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Chromium picolinate for reducing body weight: Meta-analysis of randomized trials

International Journal of Obesity volume 27, pages 522529 (2003) | Download Citation

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Abstract

The aim of this meta-analysis was to assess the evidence of chromium picolinate for reducing body weight. Literature searches were conducted on Medline, Embase, The Cochrane Library, Amed and Ciscom. Nine experts and four manufacturers of commercial preparations containing chromium picolinate were asked to contribute published and unpublished studies. There were no restrictions regarding the language of publication. The screening of studies, selection, data extraction, validation and the assessment of methodological quality were performed independently by two reviewers. To be included, studies were required to state that they were randomized, double-blind and placebo-controlled, and report on body weight. Ten trials met all inclusion criteria and provided data, which were suitable for statistical pooling. For body weight a significant differential effect was found in favour of chromium picolinate (weighted mean difference: −1.1 kg; 95% confidence interval (CI): −1.8 to −0.4 kg, n=489). Sensitivity analysis suggests that this effect is largely dependent on the results of a single trial (weighted mean difference: −0.9 kg; 95% CI: −2.0 to 0.2 kg, n=335). Three of the reviewed trials reported on adverse events, indicating their absence in the treatment groups. In conclusion, our meta-analysis suggests a relatively small effect of chromium picolinate compared with placebo for reducing body weight. The clinical relevance of the effect is debatable and the lack of robustness means that the result has to be interpreted with caution.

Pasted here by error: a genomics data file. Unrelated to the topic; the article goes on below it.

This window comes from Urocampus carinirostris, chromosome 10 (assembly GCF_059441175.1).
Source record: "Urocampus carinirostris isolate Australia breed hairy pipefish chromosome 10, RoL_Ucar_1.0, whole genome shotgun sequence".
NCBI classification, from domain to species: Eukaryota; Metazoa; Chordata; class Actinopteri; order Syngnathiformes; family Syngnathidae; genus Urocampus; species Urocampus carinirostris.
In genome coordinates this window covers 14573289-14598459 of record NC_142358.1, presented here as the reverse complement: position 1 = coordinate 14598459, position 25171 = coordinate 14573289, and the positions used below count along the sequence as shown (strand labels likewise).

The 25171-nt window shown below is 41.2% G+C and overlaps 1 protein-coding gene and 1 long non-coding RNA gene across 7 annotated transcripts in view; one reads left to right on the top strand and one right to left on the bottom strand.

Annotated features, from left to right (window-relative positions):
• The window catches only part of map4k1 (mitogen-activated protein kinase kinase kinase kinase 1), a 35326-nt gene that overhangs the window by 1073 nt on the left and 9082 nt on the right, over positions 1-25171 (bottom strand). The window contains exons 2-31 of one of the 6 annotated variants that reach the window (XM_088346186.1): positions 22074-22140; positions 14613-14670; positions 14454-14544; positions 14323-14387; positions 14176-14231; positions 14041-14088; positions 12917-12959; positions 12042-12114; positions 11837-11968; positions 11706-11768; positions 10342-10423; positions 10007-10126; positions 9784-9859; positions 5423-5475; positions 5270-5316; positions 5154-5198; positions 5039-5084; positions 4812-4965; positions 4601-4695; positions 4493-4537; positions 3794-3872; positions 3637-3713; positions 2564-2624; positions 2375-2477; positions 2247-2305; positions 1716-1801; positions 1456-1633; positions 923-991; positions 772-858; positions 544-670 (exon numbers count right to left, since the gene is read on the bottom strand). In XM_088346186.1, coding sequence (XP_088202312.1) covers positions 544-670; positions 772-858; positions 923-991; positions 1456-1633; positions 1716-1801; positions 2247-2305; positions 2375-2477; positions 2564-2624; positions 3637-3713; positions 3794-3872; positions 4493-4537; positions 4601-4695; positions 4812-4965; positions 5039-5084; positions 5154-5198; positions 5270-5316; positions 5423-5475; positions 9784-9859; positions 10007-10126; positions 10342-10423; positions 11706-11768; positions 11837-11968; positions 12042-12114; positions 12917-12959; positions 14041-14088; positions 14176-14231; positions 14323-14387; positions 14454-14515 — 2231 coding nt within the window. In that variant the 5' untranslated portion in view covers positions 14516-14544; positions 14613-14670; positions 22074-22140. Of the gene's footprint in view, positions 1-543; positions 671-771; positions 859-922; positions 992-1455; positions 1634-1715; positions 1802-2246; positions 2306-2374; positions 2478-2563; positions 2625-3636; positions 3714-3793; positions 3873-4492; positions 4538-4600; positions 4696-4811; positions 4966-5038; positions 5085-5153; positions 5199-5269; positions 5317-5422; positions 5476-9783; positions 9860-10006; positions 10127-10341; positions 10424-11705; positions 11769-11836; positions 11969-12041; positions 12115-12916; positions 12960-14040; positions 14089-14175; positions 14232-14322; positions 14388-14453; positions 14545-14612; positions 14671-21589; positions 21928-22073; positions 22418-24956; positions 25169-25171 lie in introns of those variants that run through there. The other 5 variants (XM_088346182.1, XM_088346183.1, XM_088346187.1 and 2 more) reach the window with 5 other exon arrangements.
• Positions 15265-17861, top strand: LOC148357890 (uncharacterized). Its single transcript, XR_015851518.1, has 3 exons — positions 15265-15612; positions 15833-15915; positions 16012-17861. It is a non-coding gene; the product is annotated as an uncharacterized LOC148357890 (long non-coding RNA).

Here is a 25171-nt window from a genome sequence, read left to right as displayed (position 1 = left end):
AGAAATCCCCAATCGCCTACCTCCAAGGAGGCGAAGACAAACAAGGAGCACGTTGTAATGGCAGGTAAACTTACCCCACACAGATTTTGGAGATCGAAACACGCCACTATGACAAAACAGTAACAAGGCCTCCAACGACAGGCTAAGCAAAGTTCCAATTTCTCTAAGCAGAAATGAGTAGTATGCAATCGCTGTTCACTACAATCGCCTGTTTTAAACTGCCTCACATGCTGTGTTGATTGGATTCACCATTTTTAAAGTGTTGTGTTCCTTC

Introduction

Obesity has become one of the most important avoidable risk factors for morbidity and mortality.1 The risk of developing, for instance, cancer, diabetes or heart disease increases with the degree of overweight in both men and women.2,3,4,5 While recent data from the US National Health and Nutrition Examination Surveys (NHANES) show an increase in the prevalence of obesity from 22.9% in NHANES III (1988–1994) to 30.5% in NHANES 1999–2000,6 figures from the UK suggest an increase from 6–8% in 1980 to 15–16.5% in 1994.7,8 One of the major factors responsible for this phenomenon is a decrease in energy expenditure from physical activity.9,10 These considerations and the notoriously poor compliance with conventional weight management programs emphasize the importance of effective and safe therapeutic options to reduce body weight. It is therefore hardly surprising to see a plethora of slimming aids being marketed.

Chromium picolinate is used as an oral treatment to help reduce body weight and alter body composition. It is an organic compound of trivalent chromium, an essential trace mineral and cofactor to insulin, and picolinic acid, a naturally occurring derivative of tryptophan. Chromium enhances insulin activity and has been the subject of a number of studies assessing its effects in carbohydrate, protein and lipid metabolism.11,12,13 Effects include an increase in lean body mass, a decrease in percentage body fat and an increase in basal metabolic rate.11,14 Chromium picolinate is advocated in the medical literature for reducing body weight15,16,17and preparations are sold as slimming aids in the US and Europe, and through the internet. Whether chromium picolinate is effective for this condition, however, is a matter of debate. The aim of this meta-analysis is to assess the evidence from randomized controlled trials of chromium picolinate for reducing body weight in human subjects.

Methods

Systematic literature searches were conducted using the data sources Medline, Embase, The Cochrane Library, Amed and Ciscom. The search terms used were chromium, picolinate, dietary supplements, food supplements and derivatives of these. Each database was searched from its inception until January 2002. Additionally, nine experts and four manufacturers of commercial preparations containing chromium picolinate were contacted and asked to provide published or unpublished trials.18 Hand-searches of relevant medical journals, conference proceedings and of our own files were conducted. The bibliographies of all papers located were searched for further studies. No restrictions regarding the language of publication were imposed.